We’re often told that Christians shouldn’t beat themselves up for their sins and yet so many do it. Maybe that’s because the advice has been understated. Maybe we should go one step further to say that Christians mustn’t beat themselves up for their sins.
I’m reading Watchman Nee’s The Normal Christian Life for the umpteenth time. This quote reminded me today why this book is a classic:
What then of our attitude to Satan? This is important, for he accuses us not only before God but in our own conscience also. “You have sinned, and you keep on sinning. You are weak, and God can have nothing more to do with you.” This is his argument. And our temptation is to look within and in self-defense to try to find in ourselves, in our feelings or our behavior, some ground for believing that Satan is wrong. Alternatively we are tempted to admit our helplessness and, going to the other extreme, to yield to depression and despair. Thus, accusation becomes one of the greatest and most effective of Satan’s weapons. He points to our sins and seeks to charge us with them before God; and if we accept his accusations, we go down immediately.
Now the reason why we so readily accept his accusations is that we are still hoping to have some righteousness of our own. The ground of our expectation is wrong. Satan has succeeded in making us look in the wrong direction.
Our salvation lies in looking away to the Lord Jesus and in seeing that the blood of the Lamb has met the whole situation created by our sins and has answered it. That is the sure foundation on which we stand. Never should we try to answer Satan with our good conduct but always with the blood.
Christ’s commands us to love each other. It’s such a simple rule and yet we can’t do it without him. This is why he calls it a new command even though it was the one the Jews had heard from the beginning. Christ came to love and he left a community of love which he expected to remain and spread. Praise the Lord it has! On the night of his betrayal, Christ prayed that we would be one so that the Father would be glorified in the Son.
Conversely, this world and its Prince continue to conspire against God’s project by sowing bitterness among God’s people. In Ephesians 4:26, Paul warns his audience to forgive quickly lest they give the devil (blamer) a foothold among them. Nothing arrests our progress toward oneness like bitterness. When a fellow believer does something careless or even malicious (as will inevitably happen), we must at the foot of the cross offer them forgiveness. Why? Because mercy lives at the foot of the cross. In order to harbor bitterness, we must abandon the hope of our own forgiveness and flee the cross for exile in the solitary seat of judgment. In that realm “they” come to offer us aid and comfort as they help us build our case against our offenders and eventually the entire world.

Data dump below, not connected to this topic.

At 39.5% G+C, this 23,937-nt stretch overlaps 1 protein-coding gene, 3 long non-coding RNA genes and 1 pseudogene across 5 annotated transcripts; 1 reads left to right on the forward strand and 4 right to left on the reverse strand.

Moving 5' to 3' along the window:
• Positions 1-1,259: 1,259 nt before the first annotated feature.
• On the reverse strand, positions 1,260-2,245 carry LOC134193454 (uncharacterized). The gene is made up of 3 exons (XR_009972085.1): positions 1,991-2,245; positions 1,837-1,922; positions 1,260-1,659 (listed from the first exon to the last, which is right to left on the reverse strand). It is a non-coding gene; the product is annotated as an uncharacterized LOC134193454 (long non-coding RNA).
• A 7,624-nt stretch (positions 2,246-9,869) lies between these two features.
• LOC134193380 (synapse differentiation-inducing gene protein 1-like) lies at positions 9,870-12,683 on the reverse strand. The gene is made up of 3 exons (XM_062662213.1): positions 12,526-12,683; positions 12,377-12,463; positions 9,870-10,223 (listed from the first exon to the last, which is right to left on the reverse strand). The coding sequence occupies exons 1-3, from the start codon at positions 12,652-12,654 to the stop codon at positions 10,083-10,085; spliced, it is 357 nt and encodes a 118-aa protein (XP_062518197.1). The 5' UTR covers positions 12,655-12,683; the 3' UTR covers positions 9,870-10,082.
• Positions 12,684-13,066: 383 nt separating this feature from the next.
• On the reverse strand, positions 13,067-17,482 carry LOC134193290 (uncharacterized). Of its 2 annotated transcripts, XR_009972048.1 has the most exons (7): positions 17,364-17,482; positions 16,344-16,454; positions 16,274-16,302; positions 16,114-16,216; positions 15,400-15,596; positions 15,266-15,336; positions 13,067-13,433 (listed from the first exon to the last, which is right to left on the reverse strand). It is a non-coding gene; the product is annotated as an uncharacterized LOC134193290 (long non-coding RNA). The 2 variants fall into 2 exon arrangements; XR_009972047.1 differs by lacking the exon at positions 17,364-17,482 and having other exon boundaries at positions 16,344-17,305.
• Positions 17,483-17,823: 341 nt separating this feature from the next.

Though this demonic program carries especially grievous implications for the believing community, every person on the planet has encountered it. The animated feature, “Meet the Robinsons,” offers one of the most poignant examples of the dynamics of bitterness and its power to ruin lives. At the end of the clip, the advice, “Let it go and keep moving forward,” is useful if we can understand where we can let it go to and which direction is “forward.” Those answers have been released in the gospel of Christ.
If the world doesn’t consider our message to be foolish or offensive perhaps we’re not expressing it right.
God seems to talk to me while I’m in the shower. That’s probably too much information but it’s true and the detail is important to my story. Today, he reminded me that living for him is something which he does. Walking in The Way means getting out of the way and letting the Son of God walk the earth in our shoes. The watershed moment in my life occurred when Colossians 1:27 dawned on my consciousness. Here is the NIV rendition of that verse: “To them (beings on the spiritual plane) God has chosen to make known among the Gentiles the glorious riches of this mystery, which is Christ in you, the hope of glory.” The message resident in that verse forever shifted my perspective and expectations. This morning, God reminded me of it.
When I got to the office today, I realized that I had not changed over my superfluous desktop calendar. After ripping off last week at the perforation and placing it back on my desk, I looked and read the verse at the bottom: “Christ in you, the hope of glory.”
Be blessed today. God through his grace has not only taken your past in hand, he also will handle your present and your future. Praise him!